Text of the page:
Iii-A4 User Type Constraints

We assume that the total data in the network is files. We also consider a finite cache capacity in each ABS, which means that each ABS can store part of the whole data in its local cache and refresh the contents periodically. Caching generally has a different time scale compared to other parts of the wireless communication systems. Therefore, in this paper we assume that the ABSs have already stored some contents in their local cache using placement algorithms.

Let us define the cache matrix for ABSs, where denotes that ABS caches th file and indicates the opposite. The user request matrix is also defined by , where means that user requests file and means the opposite. We assume that the central entity is aware of both matrices and and therefore, can control the caching strategy by obtaining the cache association matrix , where means that the content requested by user is cached in ABS ; otherwise, . Here is an example to explain the caching strategy in more detail: Assume that there are 10 contents available in the network and each ABS can cache 20 percent of the total contents. Based on a certain placement strategy, ABS 1 decides to keep contents 2 and 4 in its local cache; therefore, and . On the user side, if user 3 requests for content 4, becomes 1. As the central entity is aware of the whole matrix and , it can obtain the entries of matrix . In the aforementioned example, as the requested content of user 3 is available in ABS 1.

Let us consider the case of delay-sensitive users only associating with the MBS or ABSs if they have their requested data in their local cache, hence

(7)

where . indicates that the user is delay-sensitive and indicates the opposite. We consider for as there is a wired connection from the MBS to the core network.

Iii-A5 LoS Constraints for Association

Adjustable altitudes in ABSs can increase the likelihood of establishing an LoS connection to ground users. A weaker channel implies higher transmit power and resource usage; therefore, to decrease the transmit power, we assume that user can be associated with ABS only if it has an LoS channel with a high probability with that ABS. Therefore,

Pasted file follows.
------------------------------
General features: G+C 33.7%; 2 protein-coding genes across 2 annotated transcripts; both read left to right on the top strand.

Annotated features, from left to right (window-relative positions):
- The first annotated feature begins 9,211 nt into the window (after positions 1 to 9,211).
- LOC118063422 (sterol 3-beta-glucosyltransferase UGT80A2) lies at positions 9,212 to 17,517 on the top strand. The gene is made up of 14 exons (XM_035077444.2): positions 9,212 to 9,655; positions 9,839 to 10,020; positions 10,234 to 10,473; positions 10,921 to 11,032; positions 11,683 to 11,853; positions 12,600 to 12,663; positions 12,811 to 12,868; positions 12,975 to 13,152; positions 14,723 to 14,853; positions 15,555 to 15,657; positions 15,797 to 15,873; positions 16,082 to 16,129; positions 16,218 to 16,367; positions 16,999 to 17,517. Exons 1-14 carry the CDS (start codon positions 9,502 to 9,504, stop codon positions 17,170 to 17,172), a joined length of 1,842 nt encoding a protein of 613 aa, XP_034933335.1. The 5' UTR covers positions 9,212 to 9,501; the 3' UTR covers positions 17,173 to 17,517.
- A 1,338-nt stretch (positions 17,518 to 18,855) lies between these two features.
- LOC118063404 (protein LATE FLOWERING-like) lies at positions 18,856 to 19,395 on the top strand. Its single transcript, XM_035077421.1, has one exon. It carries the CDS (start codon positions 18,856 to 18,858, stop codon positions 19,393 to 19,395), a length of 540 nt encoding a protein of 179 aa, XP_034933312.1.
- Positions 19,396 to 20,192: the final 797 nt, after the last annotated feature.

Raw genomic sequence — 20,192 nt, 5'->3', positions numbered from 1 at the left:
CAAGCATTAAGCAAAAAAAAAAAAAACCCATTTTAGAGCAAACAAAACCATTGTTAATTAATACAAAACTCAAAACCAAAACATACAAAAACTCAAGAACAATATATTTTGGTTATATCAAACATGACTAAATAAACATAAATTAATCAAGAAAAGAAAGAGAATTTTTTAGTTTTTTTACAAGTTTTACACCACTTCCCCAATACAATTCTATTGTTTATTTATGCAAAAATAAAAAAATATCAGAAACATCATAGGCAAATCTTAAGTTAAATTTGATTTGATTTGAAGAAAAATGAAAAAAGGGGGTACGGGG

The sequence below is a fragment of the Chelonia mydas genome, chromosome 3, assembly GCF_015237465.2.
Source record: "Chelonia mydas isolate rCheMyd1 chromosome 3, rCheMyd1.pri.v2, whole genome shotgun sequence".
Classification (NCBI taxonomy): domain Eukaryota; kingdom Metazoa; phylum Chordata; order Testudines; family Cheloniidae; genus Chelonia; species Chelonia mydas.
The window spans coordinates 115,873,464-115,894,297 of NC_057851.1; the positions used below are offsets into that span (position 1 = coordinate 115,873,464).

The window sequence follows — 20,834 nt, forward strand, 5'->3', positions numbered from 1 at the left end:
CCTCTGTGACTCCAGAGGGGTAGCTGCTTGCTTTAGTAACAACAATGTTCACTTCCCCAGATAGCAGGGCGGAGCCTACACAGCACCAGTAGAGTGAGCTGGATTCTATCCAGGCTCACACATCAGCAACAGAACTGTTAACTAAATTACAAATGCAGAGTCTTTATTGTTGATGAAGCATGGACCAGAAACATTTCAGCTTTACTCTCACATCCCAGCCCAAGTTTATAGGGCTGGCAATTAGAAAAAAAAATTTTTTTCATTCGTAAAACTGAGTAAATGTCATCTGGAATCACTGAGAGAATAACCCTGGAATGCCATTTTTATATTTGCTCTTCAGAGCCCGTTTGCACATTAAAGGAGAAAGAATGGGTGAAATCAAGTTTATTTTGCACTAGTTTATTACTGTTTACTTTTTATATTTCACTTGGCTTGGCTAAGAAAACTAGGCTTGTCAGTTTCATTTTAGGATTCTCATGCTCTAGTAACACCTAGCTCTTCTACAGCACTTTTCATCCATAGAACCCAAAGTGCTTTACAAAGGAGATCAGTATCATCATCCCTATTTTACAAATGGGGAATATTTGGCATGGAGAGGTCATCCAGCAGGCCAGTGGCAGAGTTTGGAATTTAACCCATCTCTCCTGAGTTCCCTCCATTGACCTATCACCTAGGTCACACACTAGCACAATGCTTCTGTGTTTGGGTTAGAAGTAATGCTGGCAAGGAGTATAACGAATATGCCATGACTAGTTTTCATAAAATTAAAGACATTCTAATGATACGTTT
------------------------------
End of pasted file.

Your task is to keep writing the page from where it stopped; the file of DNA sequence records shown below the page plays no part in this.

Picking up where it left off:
(8)

where is a number close enough to one.

Iii-A6 Backhaul Capacity Constraints

The total data rate an ABS can support should not exceed its backhaul capacity. Note that by storing the content in the local cache of ABSs, we can alleviate the backhaul consumption. Accordingly,

(9)

where is the backhaul capacity of ABS .

Iii-B Problem Formulation

Communication technologies are currently responsible for around five percent of the total generated carbon footprint, and this amount is expected to increase significantly with the proliferation of data traffic and the number of connected devices [7446253]. Therefore, due to both economic and environmental concerns, it is not only data rate and throughput that are important factors in network deployment these days, but also how much energy is spent delivering that rate. Moreover, by considering the limited energy in ABSs the importance is doubled. To address the issue of energy efficiency, we optimize the locations of ABSs to minimize the total transmit power (to all the users) considering the data rate requirements of the users and limited backhaul capacity of the ABSs. Therefore, the optimization problem is expressed as follows:

P1: (10a)
subject to
(10b)
(10c)
(10d)
(10e)
(10f)
(10g)
(10h)

where is the transmit power from BS to user and is the 3D location of ABS . This optimization problem has a non-convex objective function and nonlinear constraints with a combination of binary and continuous variables. In other words, it is a non-convex, NP-hard optimization problem.

Iv Proposed Algorithm

To alleviate the difficulties mentioned in the preceding section, we break the problem down into subproblems and solve them iteratively until they converge into a local optimum. First, for fixed and , we find , and then for new 3D locations of ABSs, we update and . Finally is calculated using the updated information. The detail is explained in the following.

Iv-a 3D Locations of ABSs

In this step, we assume that and are known and hence we find .

According to (10b), each user is associated with only one BS; therefore, (10d) can be simplified to

(11)

By replacing , we have

(12)

where . Variable is the path loss between BS and user , is the antenna gain, and denotes the noise power spectral density of the additive white Gaussian noise (AWGN). If a user is associated with an ABS, , where is the distance between ABS and user . By substituting in (12) and after some manipulations we have

(13)

which can be simplified as

(14)

where and , where and are the coordinates related to the location of ABS and user , respectively. Therefore, in P1 instead of minimizing the transmit power of ABSs, one can minimize the weighted distance between the ABSs and their associated users.

Inequality (10f) can be rewritten as

(15)